Senator Carl Levin: aggrieved. Photographer: Andrew Harrer/Bloomberg
Senator Carl Levin: aggrieved. Photographer: Andrew Harrer/Bloomberg

A good chunk of today's very silly Senate subcommittee hearing on "Conflicts of Interest, Investor Loss of Confidence, and High Speed Trading in U.S. Stock Markets" was taken up by:

  • Senator Ron Johnson pointing out that, when he trades stock in his personal account,1 he gets instantaneous execution of his trades, at the price he wants, for $10 a trade, and
  • Professor Robert H. Battalio telling him, no, the problem is, you don't get your stock, the price moves away from you and your order is never filled.

Now this was obviously insane.2 Johnson knows when he gets his stock, and Battalio's insistence that Johnson's trades were just a fantasy seemed, at first glance, just baffling.

But it can be explained. Battalio's testimony was about maker-taker fees, and his research is about how retail brokers route nonmarketable limit orders. If you send your broker a nonmarketable limit order -- that is, if a stock is trading at $100, and you offer to buy it for $99 -- then your retail broker will probably send your order to whatever exchange gives it the biggest kickback. And this, Battalio found, makes your order less likely to execute: Brokers look out for their own pockets, not your order.

On the other hand, if you put in a market order -- "just buy me the stock at whatever price" -- or a marketable limit order -- "just buy me the stock, but not for more than $101" -- then you'll get your stock instantly, at the quoted market price (or better), and for $10 a trade.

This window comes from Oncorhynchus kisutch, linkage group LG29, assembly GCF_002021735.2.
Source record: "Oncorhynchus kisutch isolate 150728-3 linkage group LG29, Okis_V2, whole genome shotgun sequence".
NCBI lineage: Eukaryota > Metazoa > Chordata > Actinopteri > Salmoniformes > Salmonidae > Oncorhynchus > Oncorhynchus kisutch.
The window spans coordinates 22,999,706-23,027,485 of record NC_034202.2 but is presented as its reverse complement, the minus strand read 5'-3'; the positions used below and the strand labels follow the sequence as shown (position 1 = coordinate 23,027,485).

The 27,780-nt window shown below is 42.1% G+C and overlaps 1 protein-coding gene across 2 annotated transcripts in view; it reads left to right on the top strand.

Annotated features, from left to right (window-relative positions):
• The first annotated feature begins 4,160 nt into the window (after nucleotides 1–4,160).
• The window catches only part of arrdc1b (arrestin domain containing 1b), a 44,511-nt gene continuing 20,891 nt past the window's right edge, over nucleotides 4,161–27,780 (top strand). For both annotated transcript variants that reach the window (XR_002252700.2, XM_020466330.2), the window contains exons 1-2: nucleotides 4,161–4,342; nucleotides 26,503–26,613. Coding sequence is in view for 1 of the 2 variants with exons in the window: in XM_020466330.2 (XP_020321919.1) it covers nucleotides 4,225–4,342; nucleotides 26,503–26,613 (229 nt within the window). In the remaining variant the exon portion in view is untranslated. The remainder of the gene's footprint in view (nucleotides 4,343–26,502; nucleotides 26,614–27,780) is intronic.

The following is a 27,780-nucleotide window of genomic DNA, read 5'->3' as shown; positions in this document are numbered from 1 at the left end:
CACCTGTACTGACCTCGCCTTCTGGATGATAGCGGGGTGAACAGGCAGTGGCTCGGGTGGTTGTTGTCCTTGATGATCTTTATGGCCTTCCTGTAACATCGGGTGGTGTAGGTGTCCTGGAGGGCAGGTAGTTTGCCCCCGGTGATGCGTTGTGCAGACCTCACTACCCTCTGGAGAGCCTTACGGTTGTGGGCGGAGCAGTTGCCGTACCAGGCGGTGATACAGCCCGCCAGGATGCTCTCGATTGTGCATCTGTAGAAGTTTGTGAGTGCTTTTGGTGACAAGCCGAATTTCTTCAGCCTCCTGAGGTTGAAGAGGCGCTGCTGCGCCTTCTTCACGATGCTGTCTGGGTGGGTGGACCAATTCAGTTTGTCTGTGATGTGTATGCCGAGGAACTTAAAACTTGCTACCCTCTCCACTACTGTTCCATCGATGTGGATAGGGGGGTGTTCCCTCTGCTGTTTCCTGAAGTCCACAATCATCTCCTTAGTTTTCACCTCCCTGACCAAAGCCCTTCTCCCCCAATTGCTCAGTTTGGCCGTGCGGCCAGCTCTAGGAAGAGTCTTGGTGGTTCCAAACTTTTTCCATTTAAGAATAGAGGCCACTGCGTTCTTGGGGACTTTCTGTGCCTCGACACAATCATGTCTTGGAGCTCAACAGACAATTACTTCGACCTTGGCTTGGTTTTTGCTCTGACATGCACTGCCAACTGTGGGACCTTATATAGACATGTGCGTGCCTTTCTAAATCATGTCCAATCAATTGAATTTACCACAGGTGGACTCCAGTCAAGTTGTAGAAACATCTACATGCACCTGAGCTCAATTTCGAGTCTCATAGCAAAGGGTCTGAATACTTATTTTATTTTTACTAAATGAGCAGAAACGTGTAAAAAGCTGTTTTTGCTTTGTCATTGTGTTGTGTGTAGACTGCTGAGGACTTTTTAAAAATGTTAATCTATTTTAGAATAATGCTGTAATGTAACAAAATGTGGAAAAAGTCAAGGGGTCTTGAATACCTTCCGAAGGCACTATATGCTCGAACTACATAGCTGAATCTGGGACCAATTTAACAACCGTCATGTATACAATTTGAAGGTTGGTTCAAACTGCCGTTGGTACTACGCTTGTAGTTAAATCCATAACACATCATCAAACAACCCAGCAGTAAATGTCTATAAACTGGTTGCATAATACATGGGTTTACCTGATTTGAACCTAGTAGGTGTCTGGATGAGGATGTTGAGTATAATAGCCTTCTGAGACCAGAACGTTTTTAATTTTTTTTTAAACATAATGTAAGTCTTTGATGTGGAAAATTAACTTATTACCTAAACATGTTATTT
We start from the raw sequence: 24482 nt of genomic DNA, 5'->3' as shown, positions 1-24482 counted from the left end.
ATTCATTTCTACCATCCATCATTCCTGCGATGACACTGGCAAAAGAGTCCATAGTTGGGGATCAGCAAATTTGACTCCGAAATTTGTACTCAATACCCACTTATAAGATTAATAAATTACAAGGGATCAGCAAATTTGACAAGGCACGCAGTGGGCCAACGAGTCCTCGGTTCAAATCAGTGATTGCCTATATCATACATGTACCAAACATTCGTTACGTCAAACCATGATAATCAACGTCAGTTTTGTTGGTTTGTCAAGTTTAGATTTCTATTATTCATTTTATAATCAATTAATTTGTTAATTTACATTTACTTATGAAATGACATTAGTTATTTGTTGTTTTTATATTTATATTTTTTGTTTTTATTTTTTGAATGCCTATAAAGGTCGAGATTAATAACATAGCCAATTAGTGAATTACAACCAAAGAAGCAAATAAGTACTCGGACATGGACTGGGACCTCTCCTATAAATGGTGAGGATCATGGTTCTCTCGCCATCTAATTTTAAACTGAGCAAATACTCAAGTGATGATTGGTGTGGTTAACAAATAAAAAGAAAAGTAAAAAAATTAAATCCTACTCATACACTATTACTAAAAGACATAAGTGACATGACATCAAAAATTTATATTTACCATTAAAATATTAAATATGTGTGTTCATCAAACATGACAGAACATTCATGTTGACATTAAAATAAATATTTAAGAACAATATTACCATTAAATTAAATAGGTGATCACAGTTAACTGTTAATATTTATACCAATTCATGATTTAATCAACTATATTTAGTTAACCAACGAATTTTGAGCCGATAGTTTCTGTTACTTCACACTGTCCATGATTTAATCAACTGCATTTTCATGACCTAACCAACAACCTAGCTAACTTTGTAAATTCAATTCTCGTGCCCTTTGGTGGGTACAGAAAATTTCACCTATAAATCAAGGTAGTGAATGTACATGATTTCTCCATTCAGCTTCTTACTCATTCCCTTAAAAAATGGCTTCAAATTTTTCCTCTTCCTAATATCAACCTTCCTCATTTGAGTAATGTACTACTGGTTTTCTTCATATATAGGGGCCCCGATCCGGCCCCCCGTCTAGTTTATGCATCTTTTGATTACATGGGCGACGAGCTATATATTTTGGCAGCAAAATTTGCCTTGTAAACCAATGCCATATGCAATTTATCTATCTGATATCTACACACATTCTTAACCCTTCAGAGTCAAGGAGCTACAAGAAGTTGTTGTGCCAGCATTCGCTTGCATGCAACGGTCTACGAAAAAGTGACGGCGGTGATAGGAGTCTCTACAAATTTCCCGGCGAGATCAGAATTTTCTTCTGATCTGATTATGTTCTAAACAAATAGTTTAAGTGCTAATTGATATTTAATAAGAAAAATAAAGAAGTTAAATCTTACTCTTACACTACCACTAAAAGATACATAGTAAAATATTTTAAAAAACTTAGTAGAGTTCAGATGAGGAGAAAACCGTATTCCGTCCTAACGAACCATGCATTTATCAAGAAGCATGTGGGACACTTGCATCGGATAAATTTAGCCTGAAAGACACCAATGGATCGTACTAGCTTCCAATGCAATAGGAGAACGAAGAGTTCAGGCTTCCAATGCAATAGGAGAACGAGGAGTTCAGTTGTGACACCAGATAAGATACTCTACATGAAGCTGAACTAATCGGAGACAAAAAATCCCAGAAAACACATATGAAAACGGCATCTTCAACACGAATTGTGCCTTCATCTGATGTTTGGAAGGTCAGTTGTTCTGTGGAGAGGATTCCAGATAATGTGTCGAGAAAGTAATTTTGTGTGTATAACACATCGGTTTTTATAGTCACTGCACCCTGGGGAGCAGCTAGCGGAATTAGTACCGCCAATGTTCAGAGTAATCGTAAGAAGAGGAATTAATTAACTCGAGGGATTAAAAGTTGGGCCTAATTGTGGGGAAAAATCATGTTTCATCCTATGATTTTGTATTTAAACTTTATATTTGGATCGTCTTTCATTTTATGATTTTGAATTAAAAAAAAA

So now the problem is easily resolved: Johnson doesn't trade using nonmarketable limit orders. It's true that his experience is that he trades instantly at the current market price for $10 a trade, but other small investors who trade using nonmarketable limit orders are losing out because the market is rigged against them.

This conversation felt surreal because Johnson's experience is obviously the normal one. Most retail trades -- particularly trades by people with day jobs, such as being senators -- aren't nonmarketable limit orders.3 Most retail trades are: I want to buy some stock, let's buy some stock, oh look I bought some stock, that was easy. Cheap, too.

This was a dumb exchange, and it won't surprise you to learn that it was one of many.4 But it was symptomatic of the tone of the Senate hearing, which was entirely about the retail stock trader experience. So much so that the committee invited Joseph P. Brennan, the head of the index-fund group at the Vanguard Group, and then ... asked him about retail brokerage routing decisions! The man runs $2.6 trillion of index money, including most of my investments. That is rather more than Johnson runs.5 His perspective on how maker-taker fees, or whatever, affect institutional investors might be worth listening to.6 So Carl Levin asked him why his retail brokerage colleagues route orders the way they do and, when he didn't know (why would he?), demanded that he go find out and come back with the answer.

Here is the problem with most public discussion of modern market structure:

  • Modern market-structure developments have been in large part about segregating uninformed retail order flow from informed institutional order flow, and competing to trade with retail investors by offering them better prices and cheaper execution.7
  • Therefore those developments have mostly been good for retail investors, possibly at the expense of institutional investors.8
  • That doesn't mean these developments have been entirely good: They pose some risks to market stability, for one thing, and at least some aspects of modern markets have been bad for institutional investors, who can't buy stock as efficiently as they could in the absence of high-frequency trading.
  • Institutional investors are way more important than retail investors. They manage my retirement money, for one thing. Also they manage everyone's retirement money, except for a small group of wealthy hobbyists like Johnson.
  • But it is hard to rile people up by talking about predators taking advantage of multitrillion-dollar investors like Vanguard, or of multibillion-dollar hedge funds for that matter.
  • So you rile people up by talking about predators taking advantage of little retail investors.
  • But that's mostly not true: The retail investors get cheap fast trades, while their brokers collect a few pennies in fees from exchanges and internalizers.
  • So all of your hearings get confusing and surreal.